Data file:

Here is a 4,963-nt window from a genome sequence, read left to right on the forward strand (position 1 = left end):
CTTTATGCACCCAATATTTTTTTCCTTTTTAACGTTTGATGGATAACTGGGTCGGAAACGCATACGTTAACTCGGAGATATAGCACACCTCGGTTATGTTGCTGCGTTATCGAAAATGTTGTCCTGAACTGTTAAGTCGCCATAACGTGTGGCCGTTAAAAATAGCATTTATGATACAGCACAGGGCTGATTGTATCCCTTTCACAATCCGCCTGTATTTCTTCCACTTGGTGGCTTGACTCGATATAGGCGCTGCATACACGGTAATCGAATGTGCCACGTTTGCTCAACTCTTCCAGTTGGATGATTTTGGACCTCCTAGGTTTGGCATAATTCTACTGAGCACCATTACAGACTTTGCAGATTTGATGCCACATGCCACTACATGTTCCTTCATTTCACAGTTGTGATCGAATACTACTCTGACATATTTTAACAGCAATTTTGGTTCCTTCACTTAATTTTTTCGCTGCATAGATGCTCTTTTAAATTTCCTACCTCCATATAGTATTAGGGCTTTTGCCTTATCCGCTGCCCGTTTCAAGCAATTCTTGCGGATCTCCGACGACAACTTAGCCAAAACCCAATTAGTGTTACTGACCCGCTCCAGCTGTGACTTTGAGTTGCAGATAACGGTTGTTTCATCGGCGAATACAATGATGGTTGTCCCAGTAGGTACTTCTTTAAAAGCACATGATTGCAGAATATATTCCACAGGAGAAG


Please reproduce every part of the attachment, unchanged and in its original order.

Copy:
Here is a 4,963-nt window from a genome sequence, read left to right on the forward strand (position 1 = left end):
CTTTATGCACCCAATATTTTTTTCCTTTTTAACGTTTGATGGATAACTGGGTCGGAAACGCATACGTTAACTCGGAGATATAGCACACCTCGGTTATGTTGCTGCGTTATCGAAAATGTTGTCCTGAACTGTTAAGTCGCCATAACGTGTGGCCGTTAAAAATAGCATTTATGATACAGCACAGGGCTGATTGTATCCCTTTCACAATCCGCCTGTATTTCTTCCACTTGGTGGCTTGACTCGATATAGGCGCTGCATACACGGTAATCGAATGTGCCACGTTTGCTCAACTCTTCCAGTTGGATGATTTTGGACCTCCTAGGTTTGGCATAATTCTACTGAGCACCATTACAGACTTTGCAGATTTGATGCCACATGCCACTACATGTTCCTTCATTTCACAGTTGTGATCGAATACTACTCTGACATATTTTAACAGCAATTTTGGTTCCTTCACTTAATTTTTTCGCTGCATAGATGCTCTTTTAAATTTCCTACCTCCATATAGTATTAGGGCTTTTGCCTTATCCGCTGCCCGTTTCAAGCAATTCTTGCGGATCTCCGACGACAACTTAGCCAAAACCCAATTAGTGTTACTGACCCGCTCCAGCTGTGACTTTGAGTTGCAGATAACGGTTGTTTCATCGGCGAATACAATGATGGTTGTCCCAGTAGGTACTTCTTTAAAAGCACATGATTGCAGAATATATTCCACAGGAGAAG